Molluscum contagiosum – A Social Embarrassment

By The Aurum Project Skin Pod.

The Aurum Project and Dr. Sujata Naik’s Homoeopathy Clinic in Mumbai, India have begun a research collaboration on the skin condition Molluscum contagiosum. This skin condition affects children as well as adults and is caused by a virus from the Poxviridae family. It is known as a “self-limiting condition”, meaning it will resolve on its own.

What is Molluscum contagiosum?

A poxvirus called molluscum contagiosum virus is the cause of Molluscum contagiosum. The infection is usually a benign, mild skin disease characterised by lesions (growths) that may appear anywhere on the body.

The lesions known as mollusca, are small, raised, and usually white, pink, or flesh-colored with a dimple or pit in the center. They often have a pearly appearance. They’re usually smooth and firm. In most people, the lesions range from about the size of a pinhead to as large as a pencil eraser (2 to 5 millimeters in diameter). They may become sore, red, and/or swollen. The lesions may be single, multiple or clustered and may be accompanied with itching.

Mollusca may occur anywhere on the body including the face, neck, arms, legs, abdomen, and genital area, alone or in groups. The lesions are rarely found on the palms of the hands or the soles of the feet.

Molluscum contagiosum causes

  • Direct contact with infected skin from another person
  • By a re-infection process, where one part of the skin infects another part of the same body, usually in children this is through touching or scratching. This is called autoinoculation.
The most common way to become infected is through touching a contaminated object. For example, children sharing an infected towel with each other. This ease of spread is one reason why the virus often infects an entire family before it ends. It is very contagious and there is some evidence that it easily spreads in swimming pools (1) .
  • It occurs in all kinds of climate conditions, in both temperate and tropical regions.
  • It is thought to be a very underreported disease, occurring in around 23% of Australian children, and up to  39% in the population by the age of 50 years (2).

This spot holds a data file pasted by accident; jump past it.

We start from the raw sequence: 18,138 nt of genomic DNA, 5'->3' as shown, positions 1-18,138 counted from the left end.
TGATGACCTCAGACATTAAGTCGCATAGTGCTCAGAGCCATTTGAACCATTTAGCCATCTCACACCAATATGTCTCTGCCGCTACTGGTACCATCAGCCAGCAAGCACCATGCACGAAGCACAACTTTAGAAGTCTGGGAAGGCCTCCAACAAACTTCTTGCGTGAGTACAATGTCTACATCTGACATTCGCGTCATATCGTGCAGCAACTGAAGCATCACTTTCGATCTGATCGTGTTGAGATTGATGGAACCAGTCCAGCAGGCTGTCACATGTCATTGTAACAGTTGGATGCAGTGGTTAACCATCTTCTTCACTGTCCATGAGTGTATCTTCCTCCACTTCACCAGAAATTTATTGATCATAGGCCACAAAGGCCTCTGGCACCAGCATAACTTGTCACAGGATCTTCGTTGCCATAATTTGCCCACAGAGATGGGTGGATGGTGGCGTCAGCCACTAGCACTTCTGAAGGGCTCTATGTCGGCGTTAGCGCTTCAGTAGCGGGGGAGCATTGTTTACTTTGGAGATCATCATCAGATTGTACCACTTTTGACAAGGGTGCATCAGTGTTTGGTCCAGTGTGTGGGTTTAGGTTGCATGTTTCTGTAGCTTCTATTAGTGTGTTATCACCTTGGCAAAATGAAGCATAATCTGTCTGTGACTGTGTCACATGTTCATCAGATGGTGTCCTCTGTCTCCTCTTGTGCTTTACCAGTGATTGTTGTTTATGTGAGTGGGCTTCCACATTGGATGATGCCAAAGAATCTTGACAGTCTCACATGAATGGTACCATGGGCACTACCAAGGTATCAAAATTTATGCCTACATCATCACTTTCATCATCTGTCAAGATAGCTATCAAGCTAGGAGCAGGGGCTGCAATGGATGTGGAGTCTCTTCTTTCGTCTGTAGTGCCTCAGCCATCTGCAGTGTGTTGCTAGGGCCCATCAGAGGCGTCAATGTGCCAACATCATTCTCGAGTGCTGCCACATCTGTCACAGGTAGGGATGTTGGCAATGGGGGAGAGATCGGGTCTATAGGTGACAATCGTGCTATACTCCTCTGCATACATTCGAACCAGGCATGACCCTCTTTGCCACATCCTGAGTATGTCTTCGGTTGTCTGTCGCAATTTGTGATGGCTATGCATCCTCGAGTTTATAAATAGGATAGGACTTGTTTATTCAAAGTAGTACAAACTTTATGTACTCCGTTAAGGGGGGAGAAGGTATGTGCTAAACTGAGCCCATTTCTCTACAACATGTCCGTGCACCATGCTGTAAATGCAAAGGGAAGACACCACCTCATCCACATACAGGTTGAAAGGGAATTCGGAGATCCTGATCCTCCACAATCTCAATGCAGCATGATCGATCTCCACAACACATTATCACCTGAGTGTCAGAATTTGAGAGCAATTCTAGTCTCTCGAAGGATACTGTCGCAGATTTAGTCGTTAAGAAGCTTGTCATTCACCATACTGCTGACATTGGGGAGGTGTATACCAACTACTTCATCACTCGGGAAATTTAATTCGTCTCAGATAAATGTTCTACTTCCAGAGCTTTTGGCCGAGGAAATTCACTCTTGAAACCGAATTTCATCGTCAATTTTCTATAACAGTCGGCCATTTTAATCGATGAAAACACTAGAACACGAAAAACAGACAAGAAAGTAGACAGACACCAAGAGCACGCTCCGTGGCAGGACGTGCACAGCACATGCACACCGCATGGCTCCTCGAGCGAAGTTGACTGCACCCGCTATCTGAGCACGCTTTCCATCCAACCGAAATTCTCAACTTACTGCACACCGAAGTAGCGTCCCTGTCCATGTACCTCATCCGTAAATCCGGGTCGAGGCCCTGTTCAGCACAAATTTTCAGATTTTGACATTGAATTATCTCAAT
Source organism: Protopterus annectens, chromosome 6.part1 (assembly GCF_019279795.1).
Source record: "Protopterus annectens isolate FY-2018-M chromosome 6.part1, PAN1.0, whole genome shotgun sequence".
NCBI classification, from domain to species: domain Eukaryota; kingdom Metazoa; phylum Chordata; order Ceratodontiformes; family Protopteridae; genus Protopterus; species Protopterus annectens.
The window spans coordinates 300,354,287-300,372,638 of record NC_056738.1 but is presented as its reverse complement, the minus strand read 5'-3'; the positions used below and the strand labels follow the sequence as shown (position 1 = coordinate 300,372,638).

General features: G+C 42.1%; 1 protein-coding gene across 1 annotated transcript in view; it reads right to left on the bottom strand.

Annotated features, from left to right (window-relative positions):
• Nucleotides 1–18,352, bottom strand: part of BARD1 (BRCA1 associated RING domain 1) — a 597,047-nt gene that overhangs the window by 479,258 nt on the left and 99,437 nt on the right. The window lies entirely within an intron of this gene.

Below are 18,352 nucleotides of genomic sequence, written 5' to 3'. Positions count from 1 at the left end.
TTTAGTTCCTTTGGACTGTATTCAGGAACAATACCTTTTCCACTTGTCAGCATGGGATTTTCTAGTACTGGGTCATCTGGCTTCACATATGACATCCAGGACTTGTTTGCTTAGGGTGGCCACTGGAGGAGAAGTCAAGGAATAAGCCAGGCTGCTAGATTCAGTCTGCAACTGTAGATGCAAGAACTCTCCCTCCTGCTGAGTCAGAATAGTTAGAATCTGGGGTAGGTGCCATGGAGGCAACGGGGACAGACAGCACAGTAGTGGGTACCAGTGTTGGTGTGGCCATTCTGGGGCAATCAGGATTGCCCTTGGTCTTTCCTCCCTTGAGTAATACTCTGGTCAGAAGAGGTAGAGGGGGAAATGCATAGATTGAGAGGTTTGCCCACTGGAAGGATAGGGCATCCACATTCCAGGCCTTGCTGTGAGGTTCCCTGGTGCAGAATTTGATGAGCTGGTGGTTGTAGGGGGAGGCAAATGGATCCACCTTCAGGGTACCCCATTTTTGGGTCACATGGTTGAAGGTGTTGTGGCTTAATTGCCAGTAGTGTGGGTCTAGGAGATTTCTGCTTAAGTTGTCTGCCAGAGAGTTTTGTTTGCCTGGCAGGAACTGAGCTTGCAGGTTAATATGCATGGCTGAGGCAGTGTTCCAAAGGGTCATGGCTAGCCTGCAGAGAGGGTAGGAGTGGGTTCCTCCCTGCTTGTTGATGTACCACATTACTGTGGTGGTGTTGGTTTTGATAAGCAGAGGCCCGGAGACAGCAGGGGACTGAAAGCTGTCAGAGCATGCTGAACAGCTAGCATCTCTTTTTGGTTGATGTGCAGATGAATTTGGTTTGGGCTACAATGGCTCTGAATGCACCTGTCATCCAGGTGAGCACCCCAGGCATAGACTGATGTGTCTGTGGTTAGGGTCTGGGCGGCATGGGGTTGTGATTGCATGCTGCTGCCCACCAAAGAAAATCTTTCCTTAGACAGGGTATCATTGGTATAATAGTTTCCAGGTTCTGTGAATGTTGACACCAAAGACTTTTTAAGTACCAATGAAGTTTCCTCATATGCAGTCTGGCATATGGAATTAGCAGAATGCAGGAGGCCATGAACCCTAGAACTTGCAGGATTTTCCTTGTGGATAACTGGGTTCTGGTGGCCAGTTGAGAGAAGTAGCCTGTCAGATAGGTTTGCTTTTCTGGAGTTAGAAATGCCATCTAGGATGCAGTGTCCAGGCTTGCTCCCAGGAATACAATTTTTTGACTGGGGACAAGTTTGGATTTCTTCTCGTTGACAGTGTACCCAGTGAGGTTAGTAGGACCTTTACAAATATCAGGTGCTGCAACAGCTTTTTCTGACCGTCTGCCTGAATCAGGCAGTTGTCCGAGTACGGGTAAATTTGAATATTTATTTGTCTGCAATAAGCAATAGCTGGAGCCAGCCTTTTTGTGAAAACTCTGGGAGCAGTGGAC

What does molluscum look like?

Molluscum contagiosum pictures affect children around the mouth as well as other parts of the body

Molluscum contagiosum on face

Approximately one third of children will experience swelling, skin discoloration, and itching and discomfort with the lesions (3).  It can take some time for the lesions to appear after infection, anywhere from 1 to 50 days. This contributes to the re- infection cycle, prolonging the period of infection which is typically 6 – 12 months but can extend to 4 years.

Around the world, how old are children who develop molluscum?

  • It can occur in both children and adults with 82% occurring in children.
  • The age group of children with it is consistent between Australia and India.
  • The average age for onset in Australia has been shown to be 7.8 years, while in Scotland it was between 10 and 12 years.
  • In other developed  countries the age varies, from 9 to 12 years of age (1).
  • The highest prevalence of molluscum in India was in the 5 – 10 years age group.
  • In developing countries though the age drops to between 3 – 6 years.
  • It is very rare for it to be seen in children under 1 year. (1)
  • Overall it looks like there is a consistent pattern of infection across the world. It is unclear whether more boys than girls get infected. Overall the data suggests that there is little gender difference.
  • The older the child is, the more aware they are of the lesions on their body, particularly on the face, and the more likely they will experience social anxiety and embarrassment because of it.

Parents feel that molluscum contagiosum is a social embarrassment

Though clearly not life threatening, these lesions and papules can be unattractive, and cause psychological distress to people. In one Australian study, 82% of parents were greatly concerned with how it looked (1). Shame and embarrassment can be associated with seeking help for skin eruptions. The parent may think that others think their children are dirty, or that they aren’t good enough parents. The incidence of skin conditions is far greater for First Nations People compared to the general Australian population. Generally children can be excluded from school, be bullied by other children for months at critical childhood development stages (3).

Parents struggle with how to deal with embarrassment and are generally more worried about the appearance of molluscum than their children are (1), though as the child gets older this shifts.

Homeopathy and molluscum contagiosum